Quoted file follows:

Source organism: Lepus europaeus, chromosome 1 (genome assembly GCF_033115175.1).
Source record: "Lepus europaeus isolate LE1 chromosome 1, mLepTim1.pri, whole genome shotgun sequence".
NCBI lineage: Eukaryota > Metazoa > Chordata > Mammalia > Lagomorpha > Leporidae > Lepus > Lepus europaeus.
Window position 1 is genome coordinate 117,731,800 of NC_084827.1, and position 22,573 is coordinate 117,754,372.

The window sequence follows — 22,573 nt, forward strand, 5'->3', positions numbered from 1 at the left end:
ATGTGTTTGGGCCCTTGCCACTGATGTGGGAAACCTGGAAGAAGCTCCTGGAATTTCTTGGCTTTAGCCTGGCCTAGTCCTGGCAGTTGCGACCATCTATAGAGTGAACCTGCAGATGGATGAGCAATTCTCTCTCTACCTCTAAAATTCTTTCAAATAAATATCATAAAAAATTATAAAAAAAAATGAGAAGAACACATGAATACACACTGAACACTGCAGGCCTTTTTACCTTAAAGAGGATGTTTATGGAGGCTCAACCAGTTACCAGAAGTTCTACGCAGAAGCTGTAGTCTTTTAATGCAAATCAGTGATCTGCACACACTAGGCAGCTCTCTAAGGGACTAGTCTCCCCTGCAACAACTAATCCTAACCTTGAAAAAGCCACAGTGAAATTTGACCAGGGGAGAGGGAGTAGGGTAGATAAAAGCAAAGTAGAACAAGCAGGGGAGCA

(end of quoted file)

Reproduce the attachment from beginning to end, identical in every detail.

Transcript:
Source organism: Lepus europaeus, chromosome 1 (genome assembly GCF_033115175.1).
Source record: "Lepus europaeus isolate LE1 chromosome 1, mLepTim1.pri, whole genome shotgun sequence".
NCBI lineage: Eukaryota > Metazoa > Chordata > Mammalia > Lagomorpha > Leporidae > Lepus > Lepus europaeus.
Window position 1 is genome coordinate 117,731,800 of NC_084827.1, and position 22,573 is coordinate 117,754,372.

The window sequence follows — 22,573 nt, forward strand, 5'->3', positions numbered from 1 at the left end:
ATGTGTTTGGGCCCTTGCCACTGATGTGGGAAACCTGGAAGAAGCTCCTGGAATTTCTTGGCTTTAGCCTGGCCTAGTCCTGGCAGTTGCGACCATCTATAGAGTGAACCTGCAGATGGATGAGCAATTCTCTCTCTACCTCTAAAATTCTTTCAAATAAATATCATAAAAAATTATAAAAAAAAATGAGAAGAACACATGAATACACACTGAACACTGCAGGCCTTTTTACCTTAAAGAGGATGTTTATGGAGGCTCAACCAGTTACCAGAAGTTCTACGCAGAAGCTGTAGTCTTTTAATGCAAATCAGTGATCTGCACACACTAGGCAGCTCTCTAAGGGACTAGTCTCCCCTGCAACAACTAATCCTAACCTTGAAAAAGCCACAGTGAAATTTGACCAGGGGAGAGGGAGTAGGGTAGATAAAAGCAAAGTAGAACAAGCAGGGGAGCA